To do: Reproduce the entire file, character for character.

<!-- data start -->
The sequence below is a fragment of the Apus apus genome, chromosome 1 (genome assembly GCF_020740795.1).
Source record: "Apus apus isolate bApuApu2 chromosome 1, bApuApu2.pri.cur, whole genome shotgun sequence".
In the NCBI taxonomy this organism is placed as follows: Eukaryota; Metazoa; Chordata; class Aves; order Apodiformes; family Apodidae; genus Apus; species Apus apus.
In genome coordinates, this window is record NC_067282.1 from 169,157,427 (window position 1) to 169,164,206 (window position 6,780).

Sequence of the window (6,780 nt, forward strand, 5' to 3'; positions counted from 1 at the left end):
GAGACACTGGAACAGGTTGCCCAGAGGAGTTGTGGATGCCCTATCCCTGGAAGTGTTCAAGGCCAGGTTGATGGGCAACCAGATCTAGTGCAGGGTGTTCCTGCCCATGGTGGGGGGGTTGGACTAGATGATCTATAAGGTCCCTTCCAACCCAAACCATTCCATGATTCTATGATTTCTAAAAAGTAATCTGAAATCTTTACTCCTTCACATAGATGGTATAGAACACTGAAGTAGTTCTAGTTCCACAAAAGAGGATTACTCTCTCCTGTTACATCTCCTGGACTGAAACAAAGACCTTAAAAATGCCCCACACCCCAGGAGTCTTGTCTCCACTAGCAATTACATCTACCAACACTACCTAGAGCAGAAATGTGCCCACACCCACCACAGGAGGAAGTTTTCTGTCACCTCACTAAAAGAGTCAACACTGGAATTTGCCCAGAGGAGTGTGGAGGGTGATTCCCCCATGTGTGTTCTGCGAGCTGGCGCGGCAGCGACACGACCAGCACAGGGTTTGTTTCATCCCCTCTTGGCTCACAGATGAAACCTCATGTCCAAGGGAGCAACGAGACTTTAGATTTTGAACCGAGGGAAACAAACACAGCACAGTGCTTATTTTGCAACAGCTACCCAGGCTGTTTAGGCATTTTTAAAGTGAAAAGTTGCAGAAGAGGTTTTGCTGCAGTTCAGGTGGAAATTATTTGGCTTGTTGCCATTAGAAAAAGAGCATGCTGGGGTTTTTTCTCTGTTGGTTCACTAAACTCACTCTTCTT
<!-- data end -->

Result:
The sequence below is a fragment of the Apus apus genome, chromosome 1 (genome assembly GCF_020740795.1).
Source record: "Apus apus isolate bApuApu2 chromosome 1, bApuApu2.pri.cur, whole genome shotgun sequence".
In the NCBI taxonomy this organism is placed as follows: Eukaryota; Metazoa; Chordata; class Aves; order Apodiformes; family Apodidae; genus Apus; species Apus apus.
In genome coordinates, this window is record NC_067282.1 from 169,157,427 (window position 1) to 169,164,206 (window position 6,780).

Sequence of the window (6,780 nt, forward strand, 5' to 3'; positions counted from 1 at the left end):
GAGACACTGGAACAGGTTGCCCAGAGGAGTTGTGGATGCCCTATCCCTGGAAGTGTTCAAGGCCAGGTTGATGGGCAACCAGATCTAGTGCAGGGTGTTCCTGCCCATGGTGGGGGGGTTGGACTAGATGATCTATAAGGTCCCTTCCAACCCAAACCATTCCATGATTCTATGATTTCTAAAAAGTAATCTGAAATCTTTACTCCTTCACATAGATGGTATAGAACACTGAAGTAGTTCTAGTTCCACAAAAGAGGATTACTCTCTCCTGTTACATCTCCTGGACTGAAACAAAGACCTTAAAAATGCCCCACACCCCAGGAGTCTTGTCTCCACTAGCAATTACATCTACCAACACTACCTAGAGCAGAAATGTGCCCACACCCACCACAGGAGGAAGTTTTCTGTCACCTCACTAAAAGAGTCAACACTGGAATTTGCCCAGAGGAGTGTGGAGGGTGATTCCCCCATGTGTGTTCTGCGAGCTGGCGCGGCAGCGACACGACCAGCACAGGGTTTGTTTCATCCCCTCTTGGCTCACAGATGAAACCTCATGTCCAAGGGAGCAACGAGACTTTAGATTTTGAACCGAGGGAAACAAACACAGCACAGTGCTTATTTTGCAACAGCTACCCAGGCTGTTTAGGCATTTTTAAAGTGAAAAGTTGCAGAAGAGGTTTTGCTGCAGTTCAGGTGGAAATTATTTGGCTTGTTGCCATTAGAAAAAGAGCATGCTGGGGTTTTTTCTCTGTTGGTTCACTAAACTCACTCTTCTT